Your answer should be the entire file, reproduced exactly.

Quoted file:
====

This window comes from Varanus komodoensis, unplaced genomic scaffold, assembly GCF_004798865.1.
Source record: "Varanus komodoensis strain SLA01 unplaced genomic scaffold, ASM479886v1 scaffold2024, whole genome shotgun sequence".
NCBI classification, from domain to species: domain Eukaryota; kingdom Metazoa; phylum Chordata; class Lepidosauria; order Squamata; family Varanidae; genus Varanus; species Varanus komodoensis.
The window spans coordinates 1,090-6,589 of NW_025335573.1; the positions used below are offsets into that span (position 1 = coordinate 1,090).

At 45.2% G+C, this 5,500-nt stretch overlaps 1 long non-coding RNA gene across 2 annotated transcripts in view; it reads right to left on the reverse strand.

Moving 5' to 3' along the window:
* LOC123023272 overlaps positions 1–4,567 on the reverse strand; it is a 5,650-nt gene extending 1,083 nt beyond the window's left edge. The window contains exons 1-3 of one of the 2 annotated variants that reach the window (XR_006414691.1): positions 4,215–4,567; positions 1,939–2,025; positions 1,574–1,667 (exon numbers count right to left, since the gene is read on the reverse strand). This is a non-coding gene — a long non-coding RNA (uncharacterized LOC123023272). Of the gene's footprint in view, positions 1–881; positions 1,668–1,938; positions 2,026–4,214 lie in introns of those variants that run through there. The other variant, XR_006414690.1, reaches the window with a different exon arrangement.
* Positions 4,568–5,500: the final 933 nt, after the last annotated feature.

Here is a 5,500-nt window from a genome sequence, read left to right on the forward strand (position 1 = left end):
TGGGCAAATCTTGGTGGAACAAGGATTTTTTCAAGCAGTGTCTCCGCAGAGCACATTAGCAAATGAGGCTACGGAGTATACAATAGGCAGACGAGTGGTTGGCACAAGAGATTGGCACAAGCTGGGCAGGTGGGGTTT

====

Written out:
This window comes from Varanus komodoensis, unplaced genomic scaffold, assembly GCF_004798865.1.
Source record: "Varanus komodoensis strain SLA01 unplaced genomic scaffold, ASM479886v1 scaffold2024, whole genome shotgun sequence".
NCBI classification, from domain to species: domain Eukaryota; kingdom Metazoa; phylum Chordata; class Lepidosauria; order Squamata; family Varanidae; genus Varanus; species Varanus komodoensis.
The window spans coordinates 1,090-6,589 of NW_025335573.1; the positions used below are offsets into that span (position 1 = coordinate 1,090).

At 45.2% G+C, this 5,500-nt stretch overlaps 1 long non-coding RNA gene across 2 annotated transcripts in view; it reads right to left on the reverse strand.

Moving 5' to 3' along the window:
* LOC123023272 overlaps positions 1–4,567 on the reverse strand; it is a 5,650-nt gene extending 1,083 nt beyond the window's left edge. The window contains exons 1-3 of one of the 2 annotated variants that reach the window (XR_006414691.1): positions 4,215–4,567; positions 1,939–2,025; positions 1,574–1,667 (exon numbers count right to left, since the gene is read on the reverse strand). This is a non-coding gene — a long non-coding RNA (uncharacterized LOC123023272). Of the gene's footprint in view, positions 1–881; positions 1,668–1,938; positions 2,026–4,214 lie in introns of those variants that run through there. The other variant, XR_006414690.1, reaches the window with a different exon arrangement.
* Positions 4,568–5,500: the final 933 nt, after the last annotated feature.

Here is a 5,500-nt window from a genome sequence, read left to right on the forward strand (position 1 = left end):
TGGGCAAATCTTGGTGGAACAAGGATTTTTTCAAGCAGTGTCTCCGCAGAGCACATTAGCAAATGAGGCTACGGAGTATACAATAGGCAGACGAGTGGTTGGCACAAGAGATTGGCACAAGCTGGGCAGGTGGGGTTT